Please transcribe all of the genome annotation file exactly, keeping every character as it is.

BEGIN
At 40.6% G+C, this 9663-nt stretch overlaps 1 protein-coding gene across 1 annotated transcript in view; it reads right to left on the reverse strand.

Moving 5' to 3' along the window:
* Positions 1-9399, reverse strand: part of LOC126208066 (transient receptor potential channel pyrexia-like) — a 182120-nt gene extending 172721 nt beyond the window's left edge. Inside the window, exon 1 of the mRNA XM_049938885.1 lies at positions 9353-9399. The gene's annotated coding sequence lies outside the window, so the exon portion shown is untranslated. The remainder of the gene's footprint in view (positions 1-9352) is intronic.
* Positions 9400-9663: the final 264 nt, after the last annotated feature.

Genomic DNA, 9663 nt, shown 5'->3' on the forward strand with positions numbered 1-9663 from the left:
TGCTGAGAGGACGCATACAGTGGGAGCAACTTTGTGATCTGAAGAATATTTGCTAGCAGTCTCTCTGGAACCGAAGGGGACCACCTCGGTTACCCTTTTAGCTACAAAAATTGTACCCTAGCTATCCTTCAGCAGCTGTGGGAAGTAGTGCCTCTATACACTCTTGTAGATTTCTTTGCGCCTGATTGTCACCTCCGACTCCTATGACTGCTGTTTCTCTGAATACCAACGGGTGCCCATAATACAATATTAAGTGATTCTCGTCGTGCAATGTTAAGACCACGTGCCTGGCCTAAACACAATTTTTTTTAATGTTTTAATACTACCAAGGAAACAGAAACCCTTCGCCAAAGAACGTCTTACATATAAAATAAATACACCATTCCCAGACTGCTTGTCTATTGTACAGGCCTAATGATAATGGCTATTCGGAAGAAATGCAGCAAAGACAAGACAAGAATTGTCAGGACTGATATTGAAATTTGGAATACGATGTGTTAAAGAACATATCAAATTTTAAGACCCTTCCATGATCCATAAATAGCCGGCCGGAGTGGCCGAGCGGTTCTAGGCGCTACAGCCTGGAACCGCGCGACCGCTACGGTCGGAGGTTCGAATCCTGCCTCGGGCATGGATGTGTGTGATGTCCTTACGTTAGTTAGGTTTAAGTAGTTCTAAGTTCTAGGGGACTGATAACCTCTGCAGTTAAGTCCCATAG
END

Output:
At 40.6% G+C, this 9663-nt stretch overlaps 1 protein-coding gene across 1 annotated transcript in view; it reads right to left on the reverse strand.

Moving 5' to 3' along the window:
* Positions 1-9399, reverse strand: part of LOC126208066 (transient receptor potential channel pyrexia-like) — a 182120-nt gene extending 172721 nt beyond the window's left edge. Inside the window, exon 1 of the mRNA XM_049938885.1 lies at positions 9353-9399. The gene's annotated coding sequence lies outside the window, so the exon portion shown is untranslated. The remainder of the gene's footprint in view (positions 1-9352) is intronic.
* Positions 9400-9663: the final 264 nt, after the last annotated feature.

Genomic DNA, 9663 nt, shown 5'->3' on the forward strand with positions numbered 1-9663 from the left:
TGCTGAGAGGACGCATACAGTGGGAGCAACTTTGTGATCTGAAGAATATTTGCTAGCAGTCTCTCTGGAACCGAAGGGGACCACCTCGGTTACCCTTTTAGCTACAAAAATTGTACCCTAGCTATCCTTCAGCAGCTGTGGGAAGTAGTGCCTCTATACACTCTTGTAGATTTCTTTGCGCCTGATTGTCACCTCCGACTCCTATGACTGCTGTTTCTCTGAATACCAACGGGTGCCCATAATACAATATTAAGTGATTCTCGTCGTGCAATGTTAAGACCACGTGCCTGGCCTAAACACAATTTTTTTTAATGTTTTAATACTACCAAGGAAACAGAAACCCTTCGCCAAAGAACGTCTTACATATAAAATAAATACACCATTCCCAGACTGCTTGTCTATTGTACAGGCCTAATGATAATGGCTATTCGGAAGAAATGCAGCAAAGACAAGACAAGAATTGTCAGGACTGATATTGAAATTTGGAATACGATGTGTTAAAGAACATATCAAATTTTAAGACCCTTCCATGATCCATAAATAGCCGGCCGGAGTGGCCGAGCGGTTCTAGGCGCTACAGCCTGGAACCGCGCGACCGCTACGGTCGGAGGTTCGAATCCTGCCTCGGGCATGGATGTGTGTGATGTCCTTACGTTAGTTAGGTTTAAGTAGTTCTAAGTTCTAGGGGACTGATAACCTCTGCAGTTAAGTCCCATAG